“How is it possible,” my sister asked, “that an entire book was written about that?” And here I am clamoring for more than the nearly 400 pages that the book contained, a second volume! It’s the kind of book that makes me giddy and giggly, completely over my head at times with thick academic prose and formulas and illustrations, but otherwise perfectly in tune with something I’ve been curious about—the historic sounds of places.
Smith forgoes an introduction and dives right into a confusing chapter that requests readers to make sounds and observe how they feel in the throat and sound via vibrations in your skull. He discusses how literacy has begun to creep into society, overtaking the oral tradition of storytelling, noting that those who recorded what was going on were of middle class, neither of the court royals or the peasantry.
“About hearing you have no choice: you can shut off vision by closing your eyes, but from birth to death, in waking and in sleep, the coils of flesh, the tiny bones, the hair cells, the nerve fibers are always at the ready.”
“Hearing is a physiological constant; listening is a psychological variable… all of what you hear of yourself comes not from the air around you but through vibrations in the bones and tissues of your skull.”
Quoting from William Baldwin’s Beware the Cat (1584), the sounds heard from a London street corner is Dr. Seussian: “barking of dogs, grunting of hogs, wauling of cats, rambling of rats, gaggling of geese, humming of bees, rousing of bucks, gaggling of ducks, singing of swans, ringing of pans, crowing of cocks, sowing of socks, cackling of hens, scrabling of pens, peeping of mice, trulling of dice, corling of frogs, and toads in the bogs, chirping of crickets, shutting of wickets, skriking of owls, flittring of fowls…”
Erasmus’s 1522 De Conscribendis Epistolis: “the wording of a letter should resemble a conversation between friends… a letter is a mutual conversation between absent friends, which should be neither unpolished, rough, or artificial, nor confined to a single topic, nor tediously long. Thus the epistolary form favours simplicity, frankness, humour, and wit.”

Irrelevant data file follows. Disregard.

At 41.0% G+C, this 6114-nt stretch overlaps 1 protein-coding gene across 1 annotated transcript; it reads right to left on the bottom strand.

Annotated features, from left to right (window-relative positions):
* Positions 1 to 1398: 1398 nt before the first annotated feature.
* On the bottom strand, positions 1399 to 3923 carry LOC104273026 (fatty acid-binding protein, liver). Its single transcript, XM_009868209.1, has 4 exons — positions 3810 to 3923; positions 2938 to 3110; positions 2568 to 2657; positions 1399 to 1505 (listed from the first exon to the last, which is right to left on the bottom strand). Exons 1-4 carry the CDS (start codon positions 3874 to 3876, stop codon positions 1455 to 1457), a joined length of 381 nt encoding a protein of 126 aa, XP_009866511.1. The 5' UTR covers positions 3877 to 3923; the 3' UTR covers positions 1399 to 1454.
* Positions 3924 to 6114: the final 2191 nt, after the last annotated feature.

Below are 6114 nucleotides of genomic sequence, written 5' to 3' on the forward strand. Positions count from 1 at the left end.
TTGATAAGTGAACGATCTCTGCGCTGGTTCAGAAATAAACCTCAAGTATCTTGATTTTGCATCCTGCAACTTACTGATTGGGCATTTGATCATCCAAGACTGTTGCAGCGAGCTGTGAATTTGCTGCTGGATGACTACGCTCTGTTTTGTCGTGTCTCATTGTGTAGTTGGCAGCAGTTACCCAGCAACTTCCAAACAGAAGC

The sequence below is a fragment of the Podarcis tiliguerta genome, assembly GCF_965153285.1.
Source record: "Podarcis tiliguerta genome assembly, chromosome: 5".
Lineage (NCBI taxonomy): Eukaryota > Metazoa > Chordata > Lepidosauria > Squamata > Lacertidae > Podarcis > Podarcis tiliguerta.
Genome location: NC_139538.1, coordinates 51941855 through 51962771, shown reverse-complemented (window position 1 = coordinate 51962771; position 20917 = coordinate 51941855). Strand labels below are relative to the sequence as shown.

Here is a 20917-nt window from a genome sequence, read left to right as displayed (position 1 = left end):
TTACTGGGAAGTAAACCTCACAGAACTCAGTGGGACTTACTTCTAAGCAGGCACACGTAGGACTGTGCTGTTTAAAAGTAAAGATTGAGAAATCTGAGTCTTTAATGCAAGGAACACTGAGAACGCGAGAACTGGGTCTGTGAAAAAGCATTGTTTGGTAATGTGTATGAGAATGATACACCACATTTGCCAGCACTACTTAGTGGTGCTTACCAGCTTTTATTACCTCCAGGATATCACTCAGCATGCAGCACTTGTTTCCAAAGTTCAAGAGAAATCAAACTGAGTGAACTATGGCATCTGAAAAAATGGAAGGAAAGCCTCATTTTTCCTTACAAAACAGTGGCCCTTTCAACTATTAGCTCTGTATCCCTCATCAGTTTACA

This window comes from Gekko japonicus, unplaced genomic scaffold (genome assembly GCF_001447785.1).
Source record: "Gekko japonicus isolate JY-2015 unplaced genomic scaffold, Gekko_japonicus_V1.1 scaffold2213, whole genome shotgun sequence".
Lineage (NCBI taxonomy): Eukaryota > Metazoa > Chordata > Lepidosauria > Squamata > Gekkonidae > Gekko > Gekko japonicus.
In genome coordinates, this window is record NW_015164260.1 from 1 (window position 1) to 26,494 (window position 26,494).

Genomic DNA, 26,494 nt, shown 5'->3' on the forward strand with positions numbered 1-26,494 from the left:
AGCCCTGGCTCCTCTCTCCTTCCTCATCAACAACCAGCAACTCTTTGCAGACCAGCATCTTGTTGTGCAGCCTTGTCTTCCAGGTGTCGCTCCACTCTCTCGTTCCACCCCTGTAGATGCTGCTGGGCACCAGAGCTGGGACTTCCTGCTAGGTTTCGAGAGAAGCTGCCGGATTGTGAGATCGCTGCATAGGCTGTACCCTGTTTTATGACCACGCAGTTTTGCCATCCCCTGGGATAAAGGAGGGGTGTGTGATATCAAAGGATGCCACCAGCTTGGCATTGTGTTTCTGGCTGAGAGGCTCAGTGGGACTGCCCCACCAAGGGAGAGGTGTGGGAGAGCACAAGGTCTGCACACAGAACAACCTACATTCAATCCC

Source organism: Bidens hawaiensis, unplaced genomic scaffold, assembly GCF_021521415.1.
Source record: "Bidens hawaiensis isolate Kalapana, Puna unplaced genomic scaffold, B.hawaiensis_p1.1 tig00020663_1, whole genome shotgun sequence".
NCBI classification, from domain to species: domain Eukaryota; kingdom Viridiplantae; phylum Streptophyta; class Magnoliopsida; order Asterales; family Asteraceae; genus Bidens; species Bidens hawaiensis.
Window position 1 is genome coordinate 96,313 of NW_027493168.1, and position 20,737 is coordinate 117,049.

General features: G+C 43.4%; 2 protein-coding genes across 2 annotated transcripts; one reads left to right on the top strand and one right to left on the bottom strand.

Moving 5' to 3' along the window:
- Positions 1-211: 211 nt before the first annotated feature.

“In early modern England bells signaled mandatory church attendance on Sunday, trumpet blasts heralded a proclamation, guns were fired at regular intervals from castles.”
With electricity came machines, and the death of natural sound. In early England, “few high intensity or continuous sounds exist in the preindustrialized world. More ‘smaller’ sounds can be heard, more detail can be discerned in those that are heard.”
Sounds that could be heard in the city: singing, whistling, drumming, horn calling/blasting, talking, crying, screaming, moaning, wailing, ululating, tide rising and falling, church bells ringing, hammering, ringing of blacksmith, birds, wind, bells on horses, hawking wares, conversation, horse clopping, cart wheels turning, feet shuffling, clinks and thuds of printing press, constant sound of running water from the Thames, burps and belches of fellow diners, roaring of animals in the zoo, tumult from the playhouses, loud chomps from munching fruit in the streets, clacking of beggar dishes, pleas of inmates in jail, music and shooting of cannons for ceremonies, barking dogs, speeches, cries of approval from crowd.
In the country: wind in trees, birds, water, domestic animals, frogs, crows, barking dogs, church bells, creaks and rattle of the mill, distinctive sounds of human activity in forest/meadow/fields, lowing cows, bleating ewes, neighing horses. At harvest, working together people laugh, sing, shout, talk, clap. Celebrating, they dance to music. In an acoustic environment that lacked any sounds above 60 decibels (apart from barking dogs, occasional gunshot, lightning bolt, church bells), “all sounds would be present with an intensity quite beyond anything imaginable on the same site today.”
At the royal court: loud talk (proclamation) and soft talk (rumor), elaborate clocks striking the hour, organs, music boxes, splashing fountain, birds, trumpets and drums, the crash of glass from an overburdened table.
Incomplete list of musical instruments: bells, pipe, fiddle, drum, trumpets, cornets, recorders, flute, trombone, harp
Bizarre digressions into the acoustics of the Globe and Blackfriar Theaters, morris dancing, the difference between oratory/conversation/liturgy/theater, his notation of human sound as [o:], this was a weird and delightful book.